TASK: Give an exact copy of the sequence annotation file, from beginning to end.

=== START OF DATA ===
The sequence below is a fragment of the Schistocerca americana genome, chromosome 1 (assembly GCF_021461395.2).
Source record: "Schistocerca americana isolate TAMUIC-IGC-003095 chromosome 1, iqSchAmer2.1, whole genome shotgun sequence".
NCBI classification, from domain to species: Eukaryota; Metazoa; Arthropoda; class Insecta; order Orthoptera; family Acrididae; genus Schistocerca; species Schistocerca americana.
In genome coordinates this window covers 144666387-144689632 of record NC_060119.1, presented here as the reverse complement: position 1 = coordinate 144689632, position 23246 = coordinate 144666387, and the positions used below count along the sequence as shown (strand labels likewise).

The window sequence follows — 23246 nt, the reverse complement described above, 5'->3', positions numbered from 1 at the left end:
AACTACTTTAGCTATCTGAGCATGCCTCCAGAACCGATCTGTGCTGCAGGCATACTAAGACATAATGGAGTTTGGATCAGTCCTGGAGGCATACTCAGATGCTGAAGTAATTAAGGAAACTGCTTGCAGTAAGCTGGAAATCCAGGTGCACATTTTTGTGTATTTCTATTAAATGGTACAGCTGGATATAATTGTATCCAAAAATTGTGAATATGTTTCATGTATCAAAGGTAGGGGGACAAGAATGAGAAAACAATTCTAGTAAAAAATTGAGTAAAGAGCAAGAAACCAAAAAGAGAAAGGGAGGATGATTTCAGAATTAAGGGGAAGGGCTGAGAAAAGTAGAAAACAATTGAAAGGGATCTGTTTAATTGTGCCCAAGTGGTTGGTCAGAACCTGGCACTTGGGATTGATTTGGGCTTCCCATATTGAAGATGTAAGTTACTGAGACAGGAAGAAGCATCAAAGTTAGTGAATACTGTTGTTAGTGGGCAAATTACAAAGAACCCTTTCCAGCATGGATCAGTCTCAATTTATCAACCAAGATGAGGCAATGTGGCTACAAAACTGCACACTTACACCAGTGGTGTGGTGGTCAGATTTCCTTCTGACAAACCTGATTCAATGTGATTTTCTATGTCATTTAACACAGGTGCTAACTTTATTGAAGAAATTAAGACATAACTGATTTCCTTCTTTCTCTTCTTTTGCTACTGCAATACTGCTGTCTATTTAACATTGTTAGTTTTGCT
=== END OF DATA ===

The sequence below is a fragment of the Schistocerca americana genome, chromosome 1 (assembly GCF_021461395.2).
Source record: "Schistocerca americana isolate TAMUIC-IGC-003095 chromosome 1, iqSchAmer2.1, whole genome shotgun sequence".
NCBI classification, from domain to species: Eukaryota; Metazoa; Arthropoda; class Insecta; order Orthoptera; family Acrididae; genus Schistocerca; species Schistocerca americana.
In genome coordinates this window covers 144666387-144689632 of record NC_060119.1, presented here as the reverse complement: position 1 = coordinate 144689632, position 23246 = coordinate 144666387, and the positions used below count along the sequence as shown (strand labels likewise).

The window sequence follows — 23246 nt, the reverse complement described above, 5'->3', positions numbered from 1 at the left end:
AACTACTTTAGCTATCTGAGCATGCCTCCAGAACCGATCTGTGCTGCAGGCATACTAAGACATAATGGAGTTTGGATCAGTCCTGGAGGCATACTCAGATGCTGAAGTAATTAAGGAAACTGCTTGCAGTAAGCTGGAAATCCAGGTGCACATTTTTGTGTATTTCTATTAAATGGTACAGCTGGATATAATTGTATCCAAAAATTGTGAATATGTTTCATGTATCAAAGGTAGGGGGACAAGAATGAGAAAACAATTCTAGTAAAAAATTGAGTAAAGAGCAAGAAACCAAAAAGAGAAAGGGAGGATGATTTCAGAATTAAGGGGAAGGGCTGAGAAAAGTAGAAAACAATTGAAAGGGATCTGTTTAATTGTGCCCAAGTGGTTGGTCAGAACCTGGCACTTGGGATTGATTTGGGCTTCCCATATTGAAGATGTAAGTTACTGAGACAGGAAGAAGCATCAAAGTTAGTGAATACTGTTGTTAGTGGGCAAATTACAAAGAACCCTTTCCAGCATGGATCAGTCTCAATTTATCAACCAAGATGAGGCAATGTGGCTACAAAACTGCACACTTACACCAGTGGTGTGGTGGTCAGATTTCCTTCTGACAAACCTGATTCAATGTGATTTTCTATGTCATTTAACACAGGTGCTAACTTTATTGAAGAAATTAAGACATAACTGATTTCCTTCTTTCTCTTCTTTTGCTACTGCAATACTGCTGTCTATTTAACATTGTTAGTTTTGCT